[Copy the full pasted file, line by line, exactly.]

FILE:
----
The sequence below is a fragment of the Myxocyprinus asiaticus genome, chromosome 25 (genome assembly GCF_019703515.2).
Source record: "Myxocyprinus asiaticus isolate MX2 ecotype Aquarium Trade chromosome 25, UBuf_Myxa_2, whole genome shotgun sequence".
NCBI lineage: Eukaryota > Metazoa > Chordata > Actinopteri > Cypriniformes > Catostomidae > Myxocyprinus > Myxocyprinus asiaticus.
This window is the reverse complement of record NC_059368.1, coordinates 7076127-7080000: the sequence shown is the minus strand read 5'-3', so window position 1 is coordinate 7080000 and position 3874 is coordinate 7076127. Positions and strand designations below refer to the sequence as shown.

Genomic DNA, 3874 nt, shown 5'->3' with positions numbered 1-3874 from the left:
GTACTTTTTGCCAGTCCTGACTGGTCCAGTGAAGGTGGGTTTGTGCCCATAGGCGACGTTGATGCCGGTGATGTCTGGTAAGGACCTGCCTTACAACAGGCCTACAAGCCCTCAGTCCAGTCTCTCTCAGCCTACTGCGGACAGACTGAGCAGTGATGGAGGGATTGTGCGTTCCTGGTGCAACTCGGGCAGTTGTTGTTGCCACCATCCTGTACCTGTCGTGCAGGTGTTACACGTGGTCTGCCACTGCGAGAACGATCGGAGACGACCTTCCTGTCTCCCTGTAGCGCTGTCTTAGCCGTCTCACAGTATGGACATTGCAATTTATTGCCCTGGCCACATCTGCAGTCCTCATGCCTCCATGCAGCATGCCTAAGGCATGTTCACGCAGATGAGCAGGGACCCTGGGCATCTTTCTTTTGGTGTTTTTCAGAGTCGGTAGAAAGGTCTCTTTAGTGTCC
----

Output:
The sequence below is a fragment of the Myxocyprinus asiaticus genome, chromosome 25 (genome assembly GCF_019703515.2).
Source record: "Myxocyprinus asiaticus isolate MX2 ecotype Aquarium Trade chromosome 25, UBuf_Myxa_2, whole genome shotgun sequence".
NCBI lineage: Eukaryota > Metazoa > Chordata > Actinopteri > Cypriniformes > Catostomidae > Myxocyprinus > Myxocyprinus asiaticus.
This window is the reverse complement of record NC_059368.1, coordinates 7076127-7080000: the sequence shown is the minus strand read 5'-3', so window position 1 is coordinate 7080000 and position 3874 is coordinate 7076127. Positions and strand designations below refer to the sequence as shown.

Genomic DNA, 3874 nt, shown 5'->3' with positions numbered 1-3874 from the left:
GTACTTTTTGCCAGTCCTGACTGGTCCAGTGAAGGTGGGTTTGTGCCCATAGGCGACGTTGATGCCGGTGATGTCTGGTAAGGACCTGCCTTACAACAGGCCTACAAGCCCTCAGTCCAGTCTCTCTCAGCCTACTGCGGACAGACTGAGCAGTGATGGAGGGATTGTGCGTTCCTGGTGCAACTCGGGCAGTTGTTGTTGCCACCATCCTGTACCTGTCGTGCAGGTGTTACACGTGGTCTGCCACTGCGAGAACGATCGGAGACGACCTTCCTGTCTCCCTGTAGCGCTGTCTTAGCCGTCTCACAGTATGGACATTGCAATTTATTGCCCTGGCCACATCTGCAGTCCTCATGCCTCCATGCAGCATGCCTAAGGCATGTTCACGCAGATGAGCAGGGACCCTGGGCATCTTTCTTTTGGTGTTTTTCAGAGTCGGTAGAAAGGTCTCTTTAGTGTCC